This will be a special July 4 for Hallowell, Maine, jeweler Jack B. Turner—it’s just been confirmed he is a descendant of one of the original signers of the Declaration of Independence.
Turner—a three-decade veteran of the business who has owned his own store, Jack B. Turner Jewelers, for the past five years—was adopted at birth in 1957 by two schoolteachers, loving parents who have since died. In 2009, Maine passed a law opening its adoption records.
“I thought, this won’t hurt. I looked at the records,” he says.
With a little Internet research, he tracked down his birth mother and learned the unusual tale of his adoption. His mother got pregnant while at summer camp at age 16. The father came from a wealthy family, and the two families reached a financial settlement to keep his name off the birth certificate. (His mother and father eventually married other people.)
But Turner tracked his father down and learned that he was a direct descendant of Richard Henry Lee, one of the declaration’s original signers.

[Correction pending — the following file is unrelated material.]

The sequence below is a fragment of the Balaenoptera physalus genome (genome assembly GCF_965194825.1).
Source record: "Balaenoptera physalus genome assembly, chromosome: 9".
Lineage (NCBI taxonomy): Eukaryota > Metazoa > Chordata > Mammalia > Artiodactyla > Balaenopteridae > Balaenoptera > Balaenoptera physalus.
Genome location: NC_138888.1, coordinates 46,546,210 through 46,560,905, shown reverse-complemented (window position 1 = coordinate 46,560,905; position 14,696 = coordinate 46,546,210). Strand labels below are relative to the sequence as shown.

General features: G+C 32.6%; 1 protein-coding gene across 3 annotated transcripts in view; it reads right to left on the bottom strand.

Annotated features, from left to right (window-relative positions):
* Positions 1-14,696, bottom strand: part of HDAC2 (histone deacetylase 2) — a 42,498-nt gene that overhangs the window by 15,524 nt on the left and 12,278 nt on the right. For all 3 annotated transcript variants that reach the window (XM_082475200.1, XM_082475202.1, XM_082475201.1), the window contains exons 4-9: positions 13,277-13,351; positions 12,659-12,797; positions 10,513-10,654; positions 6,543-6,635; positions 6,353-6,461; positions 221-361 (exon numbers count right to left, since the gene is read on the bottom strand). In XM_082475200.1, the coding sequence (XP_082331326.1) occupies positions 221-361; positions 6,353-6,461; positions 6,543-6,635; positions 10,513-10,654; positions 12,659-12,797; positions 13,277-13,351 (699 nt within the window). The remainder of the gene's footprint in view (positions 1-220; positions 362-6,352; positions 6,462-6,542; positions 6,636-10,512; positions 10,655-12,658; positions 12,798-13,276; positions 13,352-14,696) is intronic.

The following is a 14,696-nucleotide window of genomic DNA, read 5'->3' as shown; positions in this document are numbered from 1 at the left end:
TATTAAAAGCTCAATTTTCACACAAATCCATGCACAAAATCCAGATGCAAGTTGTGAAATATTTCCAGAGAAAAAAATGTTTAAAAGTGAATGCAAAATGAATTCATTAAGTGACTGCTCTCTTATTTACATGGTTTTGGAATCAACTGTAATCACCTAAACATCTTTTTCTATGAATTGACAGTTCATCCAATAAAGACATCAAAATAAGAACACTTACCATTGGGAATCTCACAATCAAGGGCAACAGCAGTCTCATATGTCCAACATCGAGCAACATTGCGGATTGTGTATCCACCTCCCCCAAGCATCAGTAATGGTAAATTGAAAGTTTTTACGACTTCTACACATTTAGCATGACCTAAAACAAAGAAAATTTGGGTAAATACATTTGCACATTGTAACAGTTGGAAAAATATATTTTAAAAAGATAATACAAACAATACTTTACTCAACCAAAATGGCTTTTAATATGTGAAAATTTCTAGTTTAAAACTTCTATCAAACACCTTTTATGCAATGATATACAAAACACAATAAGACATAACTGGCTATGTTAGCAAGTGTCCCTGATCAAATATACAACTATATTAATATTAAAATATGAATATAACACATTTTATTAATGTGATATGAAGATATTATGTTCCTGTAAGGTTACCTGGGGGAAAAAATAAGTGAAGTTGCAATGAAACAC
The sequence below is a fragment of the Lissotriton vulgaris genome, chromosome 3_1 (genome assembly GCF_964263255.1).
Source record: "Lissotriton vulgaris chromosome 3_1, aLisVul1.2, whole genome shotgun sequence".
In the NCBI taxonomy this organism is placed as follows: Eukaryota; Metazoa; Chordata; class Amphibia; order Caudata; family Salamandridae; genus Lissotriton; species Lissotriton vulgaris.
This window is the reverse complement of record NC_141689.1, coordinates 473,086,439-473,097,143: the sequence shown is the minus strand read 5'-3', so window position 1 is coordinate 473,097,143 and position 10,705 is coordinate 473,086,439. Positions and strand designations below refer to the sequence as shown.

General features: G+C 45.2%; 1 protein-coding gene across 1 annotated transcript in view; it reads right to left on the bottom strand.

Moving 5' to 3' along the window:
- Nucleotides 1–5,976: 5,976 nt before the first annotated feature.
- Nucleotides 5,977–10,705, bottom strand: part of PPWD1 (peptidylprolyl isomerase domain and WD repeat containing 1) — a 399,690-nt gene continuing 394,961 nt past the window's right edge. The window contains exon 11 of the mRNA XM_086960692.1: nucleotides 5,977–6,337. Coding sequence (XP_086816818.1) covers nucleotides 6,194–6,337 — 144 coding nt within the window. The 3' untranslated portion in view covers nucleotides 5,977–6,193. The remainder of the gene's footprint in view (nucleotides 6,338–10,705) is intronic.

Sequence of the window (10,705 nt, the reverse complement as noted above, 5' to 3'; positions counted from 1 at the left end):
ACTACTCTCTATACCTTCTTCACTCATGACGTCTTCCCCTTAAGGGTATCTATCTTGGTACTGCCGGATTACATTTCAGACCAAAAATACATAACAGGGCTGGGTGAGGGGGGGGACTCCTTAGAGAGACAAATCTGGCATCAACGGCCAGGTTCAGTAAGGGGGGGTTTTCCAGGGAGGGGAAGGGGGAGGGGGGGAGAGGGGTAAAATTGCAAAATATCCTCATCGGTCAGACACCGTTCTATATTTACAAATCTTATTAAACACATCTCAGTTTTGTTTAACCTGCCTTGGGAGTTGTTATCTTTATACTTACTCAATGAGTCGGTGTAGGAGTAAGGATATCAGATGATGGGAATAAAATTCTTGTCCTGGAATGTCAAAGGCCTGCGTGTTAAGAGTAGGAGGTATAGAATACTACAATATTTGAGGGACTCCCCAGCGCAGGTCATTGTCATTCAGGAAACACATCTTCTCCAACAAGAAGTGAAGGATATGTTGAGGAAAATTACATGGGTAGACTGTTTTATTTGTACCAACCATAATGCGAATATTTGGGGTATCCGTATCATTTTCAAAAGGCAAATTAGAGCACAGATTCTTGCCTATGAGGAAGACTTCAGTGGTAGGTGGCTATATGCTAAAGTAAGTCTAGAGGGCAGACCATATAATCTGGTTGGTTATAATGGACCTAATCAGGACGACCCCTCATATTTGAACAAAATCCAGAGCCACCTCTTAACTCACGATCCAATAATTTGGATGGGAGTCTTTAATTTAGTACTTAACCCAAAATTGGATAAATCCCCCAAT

Turner says he was never a history buff but has now become fascinated with the life of his famed ancestor. “He was quite a man,” he says.
In addition to signing the declaration, Richard Henry Lee put forth the motion that the “Colonies declare independence from Great Britain.” After that, he served as a U.S. senator and president of the Continental Congress. He is portrayed in both the stage and film versions of the musical 1776, where his character sings “The Lees of Old Virginia.”
Turner applied to become a member of the Society of the Lees of Virginia, a group consisting of members of the prominent Virginia family, whose bloodline includes not only Richard Henry Lee, but Confederate army head Robert E. Lee and his father Henry “Light-Horse” Lee, a noted calvary officer in the Continental Army and governor of Virginia. The group is now a charitable organization that manages various historic sites.
Given that his father’s name was left off his birth certificate, the society had both Turner and his father take a DNA test. Turner hasn’t seen the official results, but last week, the society granted him membership, so he assumes that means it was a match.
Still, he never had any doubt, given his physical resemblance to his father.
On July 4, Hallowell will display its copy of the Declaration of Independence at the City Hall. This is only the second time it’s been displayed since 1776; it generally resides in storage at the Maine State Museum.
Given all he’s learned, Turner will be there when it’s displayed and read.
“It’s amazing,” Turner says. “When you have no idea for 50 years who your family was, what is the chance to be related to this particular individual? What are the chances?”